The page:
Defense Media Network

The Pentagon in Peace and War

The Pentagon soon became identified not only with the Army, but with the entire U.S. military. The first secretary of defense, James Forrestal, moved into the Pentagon in September 1947. The Navy, which had tried and failed to negotiate a move to the Pentagon in 1941, moved in a year later. The Marine Corps, clinging stubbornly to its reputation for independence, did not move its headquarters to the Pentagon until 1995.

The National Security Act acknowledged the importance of shared planning and communication among the service branches, and the Pentagon’s internal configuration conformed, over the next half-century, to become the nation’s Cold War command post. The Joint Chiefs Area, including the conference room informally known as “The Tank,” was built near the secretary’s office. Over time, the “war rooms” evolved into the National Military Command System (NMCS), created by Secretary of Defense Robert McNamara in 1962 and consisting of the National Military Command Center (NMCC) in the Pentagon and the National Emergency Airborne Command Post. While command and control organization within the Department of Defense has evolved and adapted over time, the Pentagon’s NMCC has remained its centerpiece. In the mid-1980s, a 5,200-square-foot Crisis Coordination Center was built near the Office of the Secretary of Defense and adjacent to the NMCC, equipped with a computer network and communications equipment for rapid and informed decision-making within the National Command Authority.

Kennedy in Pentagon

Secretary of Defense Robert McNamara shows President John F. Kennedy around the Pentagon. Chief of Naval Operations Adm. George Anderson and Deputy Secretary of Defense Roswell Gilpatric are also present. Library of Congress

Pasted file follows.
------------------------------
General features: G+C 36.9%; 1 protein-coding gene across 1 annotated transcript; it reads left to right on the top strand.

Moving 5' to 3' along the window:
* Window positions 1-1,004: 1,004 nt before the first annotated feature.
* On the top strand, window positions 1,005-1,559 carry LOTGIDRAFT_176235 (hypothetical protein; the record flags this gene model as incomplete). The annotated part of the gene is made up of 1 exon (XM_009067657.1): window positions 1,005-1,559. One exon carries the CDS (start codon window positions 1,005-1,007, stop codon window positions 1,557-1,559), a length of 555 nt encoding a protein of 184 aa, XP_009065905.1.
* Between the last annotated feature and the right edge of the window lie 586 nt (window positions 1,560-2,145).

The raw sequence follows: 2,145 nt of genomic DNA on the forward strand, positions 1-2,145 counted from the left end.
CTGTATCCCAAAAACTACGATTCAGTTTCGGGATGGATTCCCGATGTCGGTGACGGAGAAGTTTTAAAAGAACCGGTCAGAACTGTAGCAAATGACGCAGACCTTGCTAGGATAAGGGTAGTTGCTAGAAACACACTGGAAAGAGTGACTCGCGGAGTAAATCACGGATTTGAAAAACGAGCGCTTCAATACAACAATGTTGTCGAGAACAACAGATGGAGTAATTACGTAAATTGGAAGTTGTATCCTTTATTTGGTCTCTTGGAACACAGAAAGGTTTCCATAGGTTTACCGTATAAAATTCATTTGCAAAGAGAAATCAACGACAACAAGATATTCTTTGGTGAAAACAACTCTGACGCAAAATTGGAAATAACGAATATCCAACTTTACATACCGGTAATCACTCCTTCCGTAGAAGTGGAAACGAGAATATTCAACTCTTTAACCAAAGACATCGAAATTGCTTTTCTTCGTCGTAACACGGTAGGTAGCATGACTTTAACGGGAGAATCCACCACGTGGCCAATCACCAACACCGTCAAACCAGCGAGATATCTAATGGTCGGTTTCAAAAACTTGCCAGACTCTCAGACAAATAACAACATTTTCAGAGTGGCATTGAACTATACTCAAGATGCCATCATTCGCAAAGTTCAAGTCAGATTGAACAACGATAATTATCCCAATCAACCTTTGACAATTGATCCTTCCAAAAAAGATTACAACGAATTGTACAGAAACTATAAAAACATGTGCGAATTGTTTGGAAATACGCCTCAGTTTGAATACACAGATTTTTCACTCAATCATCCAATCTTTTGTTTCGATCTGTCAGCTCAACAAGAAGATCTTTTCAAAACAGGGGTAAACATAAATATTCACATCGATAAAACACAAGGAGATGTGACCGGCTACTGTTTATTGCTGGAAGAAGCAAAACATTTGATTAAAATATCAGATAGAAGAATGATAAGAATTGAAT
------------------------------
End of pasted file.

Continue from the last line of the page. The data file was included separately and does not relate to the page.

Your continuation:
The Pentagon’s population declined after World War II, but not in proportion to the postwar demobilization. At full occupancy in 1944, it had a working population of up to 33,000. Unlike the military’s active-duty strength – which peaked at more than 12 million in 1945, spiked at around 3.5 million during the wars in Korea and Vietnam, and has hovered below 1.5 million since 1990 – the number of workers in the Pentagon, aside from surges during the Korean and Vietnam conflicts, has tended to remain near its originally intended occupancy, between 23,000 and 26,000. Despite early predictions, the Pentagon has never accommodated the entire staff of the U.S. military.

The building has, nevertheless, from its very inception, become an avatar, embodying the nation’s transformation into a global power. In 1992, the National Park Service declared the building a National Historic Landmark. This was, strictly speaking, a breach of the minimum eligibility requirements, which required a landmark to be at least 50 years old. “The Pentagon, however,” wrote the nominating committee, “is of an exceptional level of historical significance . . . Its configuration, role, and location have combined to make the Pentagon an essential and important physical and symbolic element of the Monumental Core of the Nation’s Capital.”


A Cultural Touchstone

Long before it had been completed, the Pentagon had become an object of intense popular fascination; the construction itself spawned urban legends and apocryphal tales repeated as fact to this day. The enormity and speed of the concrete pours required to build its walls gave rise to stories of men who’d fallen in and been discovered only after the forms were removed to reveal their corpses. There were many of these stories, each so peculiarly detailed that they seemed impossible to have been made up – in fact, as Vogel recounts in his book, one was recycled and printed as gospel in the Pentagon’s official newsletter in 1984.

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Craig Collins is a veteran freelance writer and a regular Faircount Media Group contributor who...